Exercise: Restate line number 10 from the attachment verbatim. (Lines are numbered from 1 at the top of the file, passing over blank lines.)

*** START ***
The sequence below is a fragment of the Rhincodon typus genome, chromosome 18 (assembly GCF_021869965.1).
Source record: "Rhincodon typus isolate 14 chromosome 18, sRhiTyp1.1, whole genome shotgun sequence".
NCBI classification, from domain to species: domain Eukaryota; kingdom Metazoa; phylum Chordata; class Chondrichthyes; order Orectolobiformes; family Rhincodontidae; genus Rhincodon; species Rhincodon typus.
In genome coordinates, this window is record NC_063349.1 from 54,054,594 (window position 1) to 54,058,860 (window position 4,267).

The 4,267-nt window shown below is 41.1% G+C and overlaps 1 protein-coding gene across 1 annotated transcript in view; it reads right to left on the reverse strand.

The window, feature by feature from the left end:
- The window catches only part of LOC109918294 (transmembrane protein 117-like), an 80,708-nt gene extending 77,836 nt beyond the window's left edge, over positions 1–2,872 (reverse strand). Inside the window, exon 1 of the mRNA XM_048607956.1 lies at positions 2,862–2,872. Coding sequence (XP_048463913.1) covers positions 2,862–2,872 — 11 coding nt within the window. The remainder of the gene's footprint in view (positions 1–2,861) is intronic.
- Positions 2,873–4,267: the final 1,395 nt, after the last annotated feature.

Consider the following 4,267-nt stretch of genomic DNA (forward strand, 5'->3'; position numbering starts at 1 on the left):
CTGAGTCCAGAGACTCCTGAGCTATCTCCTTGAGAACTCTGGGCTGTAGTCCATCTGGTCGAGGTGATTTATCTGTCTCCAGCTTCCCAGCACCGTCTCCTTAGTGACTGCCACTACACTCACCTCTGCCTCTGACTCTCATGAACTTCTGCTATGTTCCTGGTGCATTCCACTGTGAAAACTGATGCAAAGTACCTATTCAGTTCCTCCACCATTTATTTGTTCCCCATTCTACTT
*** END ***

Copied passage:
CTGAGTCCAGAGACTCCTGAGCTATCTCCTTGAGAACTCTGGGCTGTAGTCCATCTGGTCGAGGTGATTTATCTGTCTCCAGCTTCCCAGCACCGTCTCCTTAGTGACTGCCACTACACTCACCTCTGCCTCTGACTCTCATGAACTTCTGCTATGTTCCTGGTGCATTCCACTGTGAAAACTGATGCAAAGTACCTATTCAGTTCCTCCACCATTTATTTGTTCCCCATTCTACTT